Cynthia is one of my occasional forays into Science Fiction Romance. I, really we since I work closely with a good friend, mostly write historical romantic fiction with a dark twist and this book sits nicely in the midst of my two literary loves. Cynthia is a freelance pilot, a privateer, at the edge of human space. Even with a jump drive, the times involved in space travel are enormous and lonely. The time is mitigated by a drug that essentially makes her immortal and as a side effect dampens emotions. Loneliness is another matter. Her companion is a sentient computer program by the name of Chris. She’s foul-mouthed, callous, and prone to take things that aren’t technically speaking, hers. He, the program, is often shocked at her behavior.
One of the things she steals, what she thinks is a bauble, gets her into deeper trouble than she expects – and as an accidental side effect of a lucky shot when she’s escaping – she’s sent into 19th century England. That’s when the fun starts.
I won’t spoil the story with a long synopsis. She gets into and out of trouble more than once, and finds love. It is a romance after all, ending happily after ever. Or at least for now.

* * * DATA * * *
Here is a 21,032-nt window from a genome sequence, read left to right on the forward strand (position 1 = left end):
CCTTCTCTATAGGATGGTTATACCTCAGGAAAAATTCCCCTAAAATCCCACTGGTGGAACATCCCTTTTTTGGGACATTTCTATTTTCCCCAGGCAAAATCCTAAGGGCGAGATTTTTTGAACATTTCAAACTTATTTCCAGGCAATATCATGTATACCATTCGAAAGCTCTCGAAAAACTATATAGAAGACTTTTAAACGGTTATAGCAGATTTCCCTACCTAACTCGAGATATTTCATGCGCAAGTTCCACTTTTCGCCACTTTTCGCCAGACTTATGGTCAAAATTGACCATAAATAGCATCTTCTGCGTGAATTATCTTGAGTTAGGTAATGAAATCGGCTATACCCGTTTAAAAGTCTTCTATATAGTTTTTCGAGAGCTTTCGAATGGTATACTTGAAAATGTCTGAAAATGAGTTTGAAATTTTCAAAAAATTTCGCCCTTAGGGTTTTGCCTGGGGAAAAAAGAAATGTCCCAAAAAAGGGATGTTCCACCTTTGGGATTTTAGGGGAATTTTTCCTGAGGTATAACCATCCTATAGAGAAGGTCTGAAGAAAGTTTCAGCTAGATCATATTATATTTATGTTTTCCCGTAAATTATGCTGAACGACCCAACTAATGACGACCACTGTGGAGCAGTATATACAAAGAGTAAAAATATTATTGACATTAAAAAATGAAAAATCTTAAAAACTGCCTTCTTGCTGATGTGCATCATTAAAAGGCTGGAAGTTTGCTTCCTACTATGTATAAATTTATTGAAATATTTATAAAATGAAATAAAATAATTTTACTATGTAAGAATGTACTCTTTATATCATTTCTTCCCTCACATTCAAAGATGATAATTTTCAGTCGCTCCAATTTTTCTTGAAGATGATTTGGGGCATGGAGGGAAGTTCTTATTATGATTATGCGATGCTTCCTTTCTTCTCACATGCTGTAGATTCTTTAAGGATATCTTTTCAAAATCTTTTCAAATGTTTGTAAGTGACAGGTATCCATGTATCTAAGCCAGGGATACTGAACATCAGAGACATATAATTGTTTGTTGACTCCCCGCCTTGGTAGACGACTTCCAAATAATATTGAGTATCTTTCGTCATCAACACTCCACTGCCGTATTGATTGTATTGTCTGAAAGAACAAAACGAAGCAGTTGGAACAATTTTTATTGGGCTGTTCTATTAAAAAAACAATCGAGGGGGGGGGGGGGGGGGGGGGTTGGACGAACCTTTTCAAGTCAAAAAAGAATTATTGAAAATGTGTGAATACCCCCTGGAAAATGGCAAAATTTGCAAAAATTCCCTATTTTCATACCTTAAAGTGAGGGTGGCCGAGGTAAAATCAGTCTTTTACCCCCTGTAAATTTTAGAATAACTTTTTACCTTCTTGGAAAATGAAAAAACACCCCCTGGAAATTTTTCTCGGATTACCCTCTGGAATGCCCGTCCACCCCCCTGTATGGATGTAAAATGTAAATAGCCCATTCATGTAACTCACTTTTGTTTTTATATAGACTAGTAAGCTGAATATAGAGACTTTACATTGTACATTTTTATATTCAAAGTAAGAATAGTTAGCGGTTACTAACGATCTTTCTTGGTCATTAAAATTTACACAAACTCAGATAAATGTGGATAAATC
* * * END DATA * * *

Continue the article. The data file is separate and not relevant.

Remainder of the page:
Why did I write it?
I could say snark, stubbornness and to show those smirking English professors at my institution what a scientist can do. Not to mention showing my high-school teachers that an illiterate bum can learn to write, and write dashed well if I say so myself. That’s not the whole reason.
One consistent theme in my work is overcoming isolation. The isolation of being a foreigner even in your own land and your own time. Not fitting in, but eventually finding a way. How does that awkward girl or boy who’s only at the dance because their parents forced them out of the house find their way into society? At least without becoming a sociopath or an emotional cripple. How do people heal and grow?
Cynthia is literally a foreigner, completely lost in time. Her computer could teach her Regency English and manners, but not strip the essence of her character. She knows things the others don’t, and can’t tell them. At least not initially. Although she does get excited about the HMS Erebus, a rocket ship, only to be disappointed when it only launches rockets.
The man, James, Lord Wroxham, (every regency romance has a Lord somebody in it. I wonder how commoners ever got married) similarly is socially isolated. Not that people dislike him, but he’s been pursued by so many gull-catchers and designing woman, that he’s built a distance, a reserve, between him and the world. A wall that very few people can breach.
The story explores how these very different and yet surprisingly similar people negotiate the shoals of a relationship.
You can find Amelia online here:
My thanks to Amelia for stopping by to share the story of Cynthia. What say you, readers? Doesn’t it sound fascinating?
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